The importance of statistical tests – statistical significance and confidence interval

When you start doing more serious research, you will need to conduct a statistical test. It helps you to determine whether your hypothesis is significant or can be rejected. If you start browsing for statistical analyses online, you will find a large number of possible tests that can be chosen depending on your task. In this post, let us focus on a simple example of statistical analysis that would allow us to understand what is statistical significance and what is confidence interval.

Building a test scenario

To understand the matter, let’s use some random data which is distributed normally. For this, we can use 100 casual observations of the price tag for the new Nokia 3310 from different sources. The average price is around 50€ with a standard deviation of 10€

Now let’s plot how those samples are distributed along with the standard distribution graph:

As you can see, the probability of distribution is Gaussian, with a mean of 50 and standard deviation 10. For later intuition, we will be using this Gaussian distribution expressed as probability density calculated by the formula:


We already know the mean and standard deviation from our data, so calculation and plotting become easy.

Now we can get back to the statistical test.

For the sake of simplicity, let us say after one a year, you decide to recheck the prices of Nokia 3310 and find that its average dropped to 23€.

Can we state that price is different? From first glance, it looks very different, but what if the collected data sample is different? What if you receive the exact size of the data sample and you get an average price closer to 50€? The statistical test helps to answer a question whether the price is significantly different from previous – in other words, is the sample mean significantly different from the null hypothesis? So how to draw a line where we can state that result is significantly different?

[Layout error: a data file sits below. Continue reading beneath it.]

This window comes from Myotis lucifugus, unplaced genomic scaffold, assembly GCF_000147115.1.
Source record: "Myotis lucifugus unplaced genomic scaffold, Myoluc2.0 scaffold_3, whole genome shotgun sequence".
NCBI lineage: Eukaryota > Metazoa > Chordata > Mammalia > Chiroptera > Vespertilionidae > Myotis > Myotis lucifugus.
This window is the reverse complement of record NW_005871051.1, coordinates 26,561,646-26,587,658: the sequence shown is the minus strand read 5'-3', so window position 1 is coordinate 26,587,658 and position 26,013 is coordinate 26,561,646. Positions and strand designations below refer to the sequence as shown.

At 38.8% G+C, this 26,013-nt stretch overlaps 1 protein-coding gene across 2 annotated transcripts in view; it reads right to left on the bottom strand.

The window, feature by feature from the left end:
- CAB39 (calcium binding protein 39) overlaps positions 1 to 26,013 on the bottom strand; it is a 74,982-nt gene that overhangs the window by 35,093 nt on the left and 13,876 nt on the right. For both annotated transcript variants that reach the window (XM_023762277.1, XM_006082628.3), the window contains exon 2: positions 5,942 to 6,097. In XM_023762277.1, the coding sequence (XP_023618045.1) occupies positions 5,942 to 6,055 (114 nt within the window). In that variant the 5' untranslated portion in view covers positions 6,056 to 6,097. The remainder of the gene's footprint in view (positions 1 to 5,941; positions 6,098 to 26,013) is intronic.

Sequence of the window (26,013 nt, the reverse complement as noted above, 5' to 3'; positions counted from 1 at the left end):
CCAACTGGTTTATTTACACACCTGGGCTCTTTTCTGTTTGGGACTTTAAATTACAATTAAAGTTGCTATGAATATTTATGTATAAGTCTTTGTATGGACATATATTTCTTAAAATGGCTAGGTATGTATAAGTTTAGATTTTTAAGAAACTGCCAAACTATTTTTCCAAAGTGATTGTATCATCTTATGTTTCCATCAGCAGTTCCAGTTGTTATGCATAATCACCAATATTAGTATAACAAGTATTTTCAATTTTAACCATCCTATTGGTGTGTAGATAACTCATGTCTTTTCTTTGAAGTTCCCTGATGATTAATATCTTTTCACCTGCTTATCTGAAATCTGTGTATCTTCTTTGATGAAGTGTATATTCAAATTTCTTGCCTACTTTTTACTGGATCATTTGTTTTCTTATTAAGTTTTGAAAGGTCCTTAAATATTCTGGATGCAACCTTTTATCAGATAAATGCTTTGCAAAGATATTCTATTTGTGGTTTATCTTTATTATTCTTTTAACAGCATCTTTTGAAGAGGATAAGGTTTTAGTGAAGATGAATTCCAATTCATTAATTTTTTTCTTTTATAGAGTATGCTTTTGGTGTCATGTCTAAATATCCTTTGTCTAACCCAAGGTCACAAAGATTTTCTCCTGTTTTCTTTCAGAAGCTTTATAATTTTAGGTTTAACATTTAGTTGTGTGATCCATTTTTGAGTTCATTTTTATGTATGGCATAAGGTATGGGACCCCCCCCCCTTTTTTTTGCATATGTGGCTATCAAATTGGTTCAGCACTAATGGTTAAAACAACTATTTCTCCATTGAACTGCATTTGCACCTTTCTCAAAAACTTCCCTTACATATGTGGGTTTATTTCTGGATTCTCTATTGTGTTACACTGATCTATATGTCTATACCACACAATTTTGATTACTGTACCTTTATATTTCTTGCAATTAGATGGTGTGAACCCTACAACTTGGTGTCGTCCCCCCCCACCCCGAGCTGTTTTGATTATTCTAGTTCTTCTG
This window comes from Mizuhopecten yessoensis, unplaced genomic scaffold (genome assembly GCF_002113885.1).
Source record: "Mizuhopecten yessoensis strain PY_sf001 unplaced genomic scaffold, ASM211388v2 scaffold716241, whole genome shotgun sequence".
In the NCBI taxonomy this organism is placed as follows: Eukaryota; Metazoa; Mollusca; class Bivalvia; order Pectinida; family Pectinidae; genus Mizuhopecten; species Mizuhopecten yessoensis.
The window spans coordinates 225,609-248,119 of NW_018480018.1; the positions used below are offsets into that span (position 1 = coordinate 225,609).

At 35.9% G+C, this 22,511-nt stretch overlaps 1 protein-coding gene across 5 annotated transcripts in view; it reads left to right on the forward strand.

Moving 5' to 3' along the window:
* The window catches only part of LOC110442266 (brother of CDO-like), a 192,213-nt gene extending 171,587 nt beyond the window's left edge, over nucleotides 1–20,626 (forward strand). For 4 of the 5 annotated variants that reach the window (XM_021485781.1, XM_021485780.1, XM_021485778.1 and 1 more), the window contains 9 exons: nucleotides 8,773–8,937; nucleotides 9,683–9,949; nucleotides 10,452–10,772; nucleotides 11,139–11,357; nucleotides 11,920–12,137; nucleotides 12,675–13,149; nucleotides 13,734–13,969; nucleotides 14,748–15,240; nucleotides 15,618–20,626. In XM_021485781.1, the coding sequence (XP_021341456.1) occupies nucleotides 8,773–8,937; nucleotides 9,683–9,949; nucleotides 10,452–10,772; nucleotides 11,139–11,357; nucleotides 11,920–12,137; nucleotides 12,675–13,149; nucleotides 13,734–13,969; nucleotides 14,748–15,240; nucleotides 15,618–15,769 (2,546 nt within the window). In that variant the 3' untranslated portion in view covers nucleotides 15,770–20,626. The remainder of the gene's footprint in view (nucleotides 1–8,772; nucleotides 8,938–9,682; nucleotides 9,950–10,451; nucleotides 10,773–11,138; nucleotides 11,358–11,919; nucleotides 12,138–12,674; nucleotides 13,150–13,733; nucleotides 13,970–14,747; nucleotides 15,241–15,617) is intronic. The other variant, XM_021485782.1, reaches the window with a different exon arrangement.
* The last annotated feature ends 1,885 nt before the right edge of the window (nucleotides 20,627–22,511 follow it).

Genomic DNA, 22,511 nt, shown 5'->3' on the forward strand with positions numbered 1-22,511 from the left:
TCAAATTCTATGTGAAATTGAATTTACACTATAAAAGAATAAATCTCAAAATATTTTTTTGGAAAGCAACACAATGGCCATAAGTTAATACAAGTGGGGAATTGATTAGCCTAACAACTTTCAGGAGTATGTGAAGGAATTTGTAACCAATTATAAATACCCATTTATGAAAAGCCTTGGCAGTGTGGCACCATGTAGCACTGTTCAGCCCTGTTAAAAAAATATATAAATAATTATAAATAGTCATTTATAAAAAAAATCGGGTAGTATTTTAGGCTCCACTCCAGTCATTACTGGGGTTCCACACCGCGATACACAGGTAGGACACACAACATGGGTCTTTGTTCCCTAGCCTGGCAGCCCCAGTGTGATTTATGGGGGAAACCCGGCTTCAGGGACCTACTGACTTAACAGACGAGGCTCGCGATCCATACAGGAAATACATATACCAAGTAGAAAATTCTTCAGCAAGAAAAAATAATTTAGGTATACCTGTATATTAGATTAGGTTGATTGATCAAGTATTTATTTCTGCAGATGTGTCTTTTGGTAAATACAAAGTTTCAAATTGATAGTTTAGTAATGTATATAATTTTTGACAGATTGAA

Significance level

To have some limits, we choose some significance level α, which indicates the risk that the difference exists even if there is no difference. Usually, this level is selected as α = 0.05. This means that there is a 5% probability of rejecting the null hypothesis. Humanly speaking, if we think that the average price of Nokia has dropped after a year, there is still a 5% probability that it’s not.

After we get significance level, we can draw those limits on distribution graph. On distribution graph Y axis represents probability distribution; we need to calculate the area under the chart to find actual probability limits. Since the diagram is double-sided, we need to split the 0.05 significance level to both sides, having 0.025 for each side. The total area under the graph is equal to 1. In zoomed graph portion, you can see that significance level is at a price around 22€:

Because price our observed price is 23€ doesn’t fall in this critical region, we must state that price didn’t change. So we cannot reject the null hypothesis of an average price being 50€. In other words, our observed average price of 23€ isn’t statistically significant to reject the null hypothesis. Significance level can be different; for instance, if we choose significance level α = 0.1, then definitely our observed new price will fall into the risky area, and so we could state that price changed significantly.

Probability value P

It seems that we have covered the basics, but there is still one more important thing to discuss – the P value. Practically speaking, P represents the probability of obtaining observed data (in our case price is 23€). So we need to find an area under the distribution graph up to point 23€. One side is 0.0023. Add both sides, we get 0.052 which is the value of P = 0.052.

Now we can rephrase our investigation. Comparing null hypothesis of Nokia’s price being 50€ to the recent observation of average price 23€, we find that probability P=0.052 of the cost is lower than significance level α = 0.05. So we state that we stick to the null hypothesis and say that price isn’t lowered than 50€. I hope this makes sense.

Final thoughts about the statistical significance

As mentioned before, the significance level isn’t a fixed value. Before you test your hypothesis, you must choose your level. The common ones are 0.05 and 0.01. You choose significance level with the thought of error rate that you reject the null hypothesis even if it is true. So P value and significance level help you to quantify the results of observation and control the error in the hypothesis test.

Sometimes instead of significance level, e.g., 0.05, you will find a notation of confidence interval equal 95% which is practically the same if you subtract 0.05 from 1, you get 0.95.

Confidence interval indicates uncertainty interval around null hypothesis point (50€) or, in other words, margin error.

You can play around with data above with this [Matlab live editor]

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